Escaping Religious Persecution: A Shoemaker’s Journey to America

Uriel Gurgov works on repairing a shoe in his workshop. (Samira Bouaou)

Shoemaker Uriel Gurgov immigrated to the United States on Jan. 21, 1993. He was born in 1962 in Bukhara, Uzbekistan—once an ancient trading city situated along the Silk Road in Central Asia. Uriel embarked on a grueling journey out of his hometown in the late 1990s, during the time that former Soviet leader, Mikhail Gorbachev was in power, and emigration among Bukharan Jews was prevalent.

Historically, Jews in Uzbekistan have always been religiously targeted. First, by the Sunni Muslims of the Bukhara Emirate during the late 16th century when they were forbidden from buying horses and forced to wear special clothing to distinguish themselves from Sunni Muslims. The religious persecution continued throughout Russian and Soviet rule. Finally, in the late 1920s, synagogues were permanently shut down and Jews were denied work in their traditional trades. Emigration was thus seen as a last attempt to flee persecution and discrimination in their homeland.

Having no relatives in the United States to support an affidavit application on his behalf, Gurgov was forced to cross over through Moscow. However, his journey was anything but simple and he met with several setbacks. Before his journey even began, he was apprehended in his hometown of Bukhara, Uzbekistan. Gurgov was falsely accused of buying a stolen television.

“I said, first of all, I don’t buy stuff from thieves. Also, from January to March, I was in Israel. How can I buy this?” Gurgov said. The crime allegedly occurred in February, when he was out of the country.

Searching for a Way Out

He was taken to jail and beaten in an attempt to make him confess to the alleged crime. When that proved useless, Gurgov was put on trial in front of one of the biggest judges in Bukhara. He went on to explain in the interview that the country’s government was very corrupt. His only way out of being condemned to a life in jail was to offer monetary payment to the judges and police.

“If you just bribe one, they will tell—so you have to have so much money to give each one now,” Gurgov said.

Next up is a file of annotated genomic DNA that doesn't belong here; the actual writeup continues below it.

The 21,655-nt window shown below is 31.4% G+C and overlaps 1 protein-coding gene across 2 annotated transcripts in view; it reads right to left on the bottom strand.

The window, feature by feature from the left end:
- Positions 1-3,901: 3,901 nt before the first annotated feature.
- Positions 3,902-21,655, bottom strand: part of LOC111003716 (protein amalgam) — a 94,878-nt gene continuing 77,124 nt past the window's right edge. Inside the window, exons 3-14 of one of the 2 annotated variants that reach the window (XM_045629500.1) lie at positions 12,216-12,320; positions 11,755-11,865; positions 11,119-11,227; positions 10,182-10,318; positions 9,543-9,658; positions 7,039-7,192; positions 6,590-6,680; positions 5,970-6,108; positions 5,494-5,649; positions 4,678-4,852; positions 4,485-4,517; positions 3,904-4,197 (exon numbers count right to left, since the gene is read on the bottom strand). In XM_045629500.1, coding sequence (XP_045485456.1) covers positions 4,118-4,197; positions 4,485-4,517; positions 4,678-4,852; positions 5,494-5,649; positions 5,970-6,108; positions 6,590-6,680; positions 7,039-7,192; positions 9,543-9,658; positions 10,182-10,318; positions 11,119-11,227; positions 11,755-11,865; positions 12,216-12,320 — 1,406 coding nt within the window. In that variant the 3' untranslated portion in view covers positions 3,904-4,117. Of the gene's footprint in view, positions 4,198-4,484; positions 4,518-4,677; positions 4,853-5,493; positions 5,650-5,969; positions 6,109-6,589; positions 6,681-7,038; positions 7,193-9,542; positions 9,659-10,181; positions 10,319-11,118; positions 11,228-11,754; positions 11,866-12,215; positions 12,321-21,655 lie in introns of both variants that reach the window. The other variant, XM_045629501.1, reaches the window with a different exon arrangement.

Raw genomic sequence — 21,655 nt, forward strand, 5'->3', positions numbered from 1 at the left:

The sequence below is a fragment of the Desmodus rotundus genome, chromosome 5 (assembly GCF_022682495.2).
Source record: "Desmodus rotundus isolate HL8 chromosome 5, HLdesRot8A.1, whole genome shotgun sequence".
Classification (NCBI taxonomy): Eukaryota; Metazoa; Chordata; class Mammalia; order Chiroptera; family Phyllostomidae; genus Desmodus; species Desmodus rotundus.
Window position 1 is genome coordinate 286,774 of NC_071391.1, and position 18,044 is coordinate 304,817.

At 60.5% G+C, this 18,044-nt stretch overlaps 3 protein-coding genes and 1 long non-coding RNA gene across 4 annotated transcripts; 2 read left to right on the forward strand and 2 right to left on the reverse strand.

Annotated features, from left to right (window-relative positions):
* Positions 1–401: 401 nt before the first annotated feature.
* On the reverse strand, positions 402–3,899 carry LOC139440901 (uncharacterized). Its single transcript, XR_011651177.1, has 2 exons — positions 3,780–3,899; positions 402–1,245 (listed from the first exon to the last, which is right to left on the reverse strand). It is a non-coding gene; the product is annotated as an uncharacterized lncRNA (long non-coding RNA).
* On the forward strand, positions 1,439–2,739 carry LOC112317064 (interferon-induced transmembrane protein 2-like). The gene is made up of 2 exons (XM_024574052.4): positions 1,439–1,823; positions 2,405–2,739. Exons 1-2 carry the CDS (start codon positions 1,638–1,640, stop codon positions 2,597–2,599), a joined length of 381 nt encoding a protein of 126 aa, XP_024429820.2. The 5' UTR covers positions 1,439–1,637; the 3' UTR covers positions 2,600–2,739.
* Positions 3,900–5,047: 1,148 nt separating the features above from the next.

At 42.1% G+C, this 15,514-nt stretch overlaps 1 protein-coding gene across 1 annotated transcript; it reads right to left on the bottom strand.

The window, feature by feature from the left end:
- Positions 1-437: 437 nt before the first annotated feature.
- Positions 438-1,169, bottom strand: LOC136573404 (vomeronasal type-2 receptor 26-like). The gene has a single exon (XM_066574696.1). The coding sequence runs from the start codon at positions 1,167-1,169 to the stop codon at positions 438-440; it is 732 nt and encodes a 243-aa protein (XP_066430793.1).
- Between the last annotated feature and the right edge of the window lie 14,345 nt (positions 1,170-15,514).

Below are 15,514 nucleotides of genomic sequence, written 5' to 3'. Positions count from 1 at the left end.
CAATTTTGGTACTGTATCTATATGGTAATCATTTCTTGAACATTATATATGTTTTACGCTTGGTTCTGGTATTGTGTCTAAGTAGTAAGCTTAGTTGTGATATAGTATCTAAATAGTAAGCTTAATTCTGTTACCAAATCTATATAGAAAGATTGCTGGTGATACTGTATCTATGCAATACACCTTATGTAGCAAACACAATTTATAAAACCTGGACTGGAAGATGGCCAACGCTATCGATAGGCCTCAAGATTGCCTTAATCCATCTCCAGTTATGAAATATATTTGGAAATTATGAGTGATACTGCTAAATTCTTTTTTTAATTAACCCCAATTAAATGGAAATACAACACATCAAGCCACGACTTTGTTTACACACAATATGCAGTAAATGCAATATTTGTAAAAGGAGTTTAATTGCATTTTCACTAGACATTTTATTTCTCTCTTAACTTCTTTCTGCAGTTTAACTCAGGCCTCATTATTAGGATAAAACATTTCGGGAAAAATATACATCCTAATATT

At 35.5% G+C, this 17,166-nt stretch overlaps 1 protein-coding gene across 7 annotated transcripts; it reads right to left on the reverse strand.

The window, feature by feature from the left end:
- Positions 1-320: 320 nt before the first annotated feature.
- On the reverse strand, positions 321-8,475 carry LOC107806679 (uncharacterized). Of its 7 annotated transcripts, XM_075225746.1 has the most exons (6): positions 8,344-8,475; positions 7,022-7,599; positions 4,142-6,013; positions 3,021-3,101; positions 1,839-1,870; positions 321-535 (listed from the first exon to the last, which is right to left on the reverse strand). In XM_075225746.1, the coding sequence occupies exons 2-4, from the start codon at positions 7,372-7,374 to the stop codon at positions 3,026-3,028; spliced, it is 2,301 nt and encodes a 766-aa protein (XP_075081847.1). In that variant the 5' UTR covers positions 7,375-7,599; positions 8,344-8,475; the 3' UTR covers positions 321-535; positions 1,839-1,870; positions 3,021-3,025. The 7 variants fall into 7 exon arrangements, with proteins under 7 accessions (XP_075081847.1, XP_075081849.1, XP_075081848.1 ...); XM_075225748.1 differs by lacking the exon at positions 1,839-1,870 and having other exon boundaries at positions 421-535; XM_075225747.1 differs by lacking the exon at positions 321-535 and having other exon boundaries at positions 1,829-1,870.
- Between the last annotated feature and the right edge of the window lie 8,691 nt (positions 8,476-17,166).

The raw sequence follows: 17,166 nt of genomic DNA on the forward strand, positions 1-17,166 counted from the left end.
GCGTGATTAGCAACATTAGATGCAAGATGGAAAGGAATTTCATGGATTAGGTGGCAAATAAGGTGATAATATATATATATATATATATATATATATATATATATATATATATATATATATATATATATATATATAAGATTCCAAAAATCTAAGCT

Many people encouraged him to escape Uzbekistan with his family. The government was well known for using Jews as a scapegoat for other people’s crimes. “Somebody stole this? They put it on you. Somebody hit somebody? They blame you. What kind of life is that?” he said.

This experience drove Gurgov to save money and prepare his family’s paperwork to flee Bukhara together. “But I didn’t tell anybody because everybody, everywhere, you have rats,” Gurgov said.

Before the family departed Bukhara, they paid a short visit to the cemetery to say farewell to their forefathers. Along the way, they paid out a lot of money to border police, guards, and airport security. Eventually, they arrived in Moscow, and from there, they flew to America in search of a new life.

New Shop, New Direction

(Photo by Samira Bouaou)

For three centuries, highly skilled craftsmen called “ustad” practiced traditional crafts in Central Asia and beyond. Some of this included jewelry-making, armory, carpet weaving, and shoemaking. Bukhara, Uzbekistan, was considered one of the major handicraft centers, often visited by wealthy merchants along the Silk Road. Skilled craftsmen would often take in apprentices who would learn their trade. This is also how Gurgov learned the craft of shoemaking. He explained that his father would often take him to many crafting hubs where he would be taught various skills in exchange for free work. These skills helped Gurgov kickstart his shoemaking business after moving to the United States.

Gurgov purchased his shoe shop in 1994, less than a year after arriving in the United States. With the help of generous friends and a bank loan of $15,000, he started a shoemaking business and has since been working there. His apartment is on the next block. “And what else do you need? I have a family, a wife, children, and grandchildren. I appreciate it, I’m satisfied.”

Shoemaker Gurgov considers shoemaking a real craft, one that requires the craftsman to really know his customer’s problem in order to help them accordingly. He places great importance on wearing the right shoes. “You can have a hundred shoes but none of them feel right. If you wear one shoe and you’re not tired of it, then that’s a good shoe.” He said many people wear the wrong types of shoes. They develop pain and fatigue, leading to serious health problems resulting in thousands of dollars in medical bills. He believes that making even a simple change in your footwear is enough to make a significant difference to your health. For instance, slightly changing the shoe size or purchasing one with good arch support can make a difference.

Today, he crafts sturdy, custom shoes for regular people and celebrities alike. Some of his past customers include Britney Spears and Patrick Dempsey. TV shows such as Boardwalk Empire and Gossip Girl have also commissioned Gurgov to design the cast’s shoes. He also carries out shoe, watch, and jewelry repairs.

Despite encountering many setbacks and enduring much suffering, Gurgov remains grateful and satisfied with life. He believes you can’t always be a winner and that sometimes losing is better as it helps one grow and appreciate things more. As Gurgov would say, “Today you give up, tomorrow you gain.”

This article was originally published in American Essence magazine.

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